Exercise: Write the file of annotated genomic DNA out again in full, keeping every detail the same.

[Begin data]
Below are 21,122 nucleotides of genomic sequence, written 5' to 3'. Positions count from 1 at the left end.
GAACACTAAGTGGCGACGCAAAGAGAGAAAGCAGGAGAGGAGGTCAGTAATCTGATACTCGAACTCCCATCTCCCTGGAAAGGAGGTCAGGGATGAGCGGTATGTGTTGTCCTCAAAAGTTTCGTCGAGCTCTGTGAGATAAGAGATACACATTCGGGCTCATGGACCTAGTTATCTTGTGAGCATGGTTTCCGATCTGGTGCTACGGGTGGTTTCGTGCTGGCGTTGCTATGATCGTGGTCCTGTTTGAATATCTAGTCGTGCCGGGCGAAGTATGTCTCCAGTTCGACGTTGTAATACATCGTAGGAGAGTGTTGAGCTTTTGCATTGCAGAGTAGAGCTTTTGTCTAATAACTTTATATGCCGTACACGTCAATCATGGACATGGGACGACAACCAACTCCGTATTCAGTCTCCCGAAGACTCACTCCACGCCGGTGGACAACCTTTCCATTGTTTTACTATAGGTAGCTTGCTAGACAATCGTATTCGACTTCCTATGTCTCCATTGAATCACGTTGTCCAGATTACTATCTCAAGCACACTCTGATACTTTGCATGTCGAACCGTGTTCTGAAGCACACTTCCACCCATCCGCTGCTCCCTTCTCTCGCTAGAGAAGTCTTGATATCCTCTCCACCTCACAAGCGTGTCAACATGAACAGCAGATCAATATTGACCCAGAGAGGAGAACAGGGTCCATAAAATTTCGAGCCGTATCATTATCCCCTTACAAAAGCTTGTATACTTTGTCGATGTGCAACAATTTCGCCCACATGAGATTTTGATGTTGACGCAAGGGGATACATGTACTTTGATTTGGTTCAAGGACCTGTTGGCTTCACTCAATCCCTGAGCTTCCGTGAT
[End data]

Below are 21,122 nucleotides of genomic sequence, written 5' to 3'. Positions count from 1 at the left end.
GAACACTAAGTGGCGACGCAAAGAGAGAAAGCAGGAGAGGAGGTCAGTAATCTGATACTCGAACTCCCATCTCCCTGGAAAGGAGGTCAGGGATGAGCGGTATGTGTTGTCCTCAAAAGTTTCGTCGAGCTCTGTGAGATAAGAGATACACATTCGGGCTCATGGACCTAGTTATCTTGTGAGCATGGTTTCCGATCTGGTGCTACGGGTGGTTTCGTGCTGGCGTTGCTATGATCGTGGTCCTGTTTGAATATCTAGTCGTGCCGGGCGAAGTATGTCTCCAGTTCGACGTTGTAATACATCGTAGGAGAGTGTTGAGCTTTTGCATTGCAGAGTAGAGCTTTTGTCTAATAACTTTATATGCCGTACACGTCAATCATGGACATGGGACGACAACCAACTCCGTATTCAGTCTCCCGAAGACTCACTCCACGCCGGTGGACAACCTTTCCATTGTTTTACTATAGGTAGCTTGCTAGACAATCGTATTCGACTTCCTATGTCTCCATTGAATCACGTTGTCCAGATTACTATCTCAAGCACACTCTGATACTTTGCATGTCGAACCGTGTTCTGAAGCACACTTCCACCCATCCGCTGCTCCCTTCTCTCGCTAGAGAAGTCTTGATATCCTCTCCACCTCACAAGCGTGTCAACATGAACAGCAGATCAATATTGACCCAGAGAGGAGAACAGGGTCCATAAAATTTCGAGCCGTATCATTATCCCCTTACAAAAGCTTGTATACTTTGTCGATGTGCAACAATTTCGCCCACATGAGATTTTGATGTTGACGCAAGGGGATACATGTACTTTGATTTGGTTCAAGGACCTGTTGGCTTCACTCAATCCCTGAGCTTCCGTGAT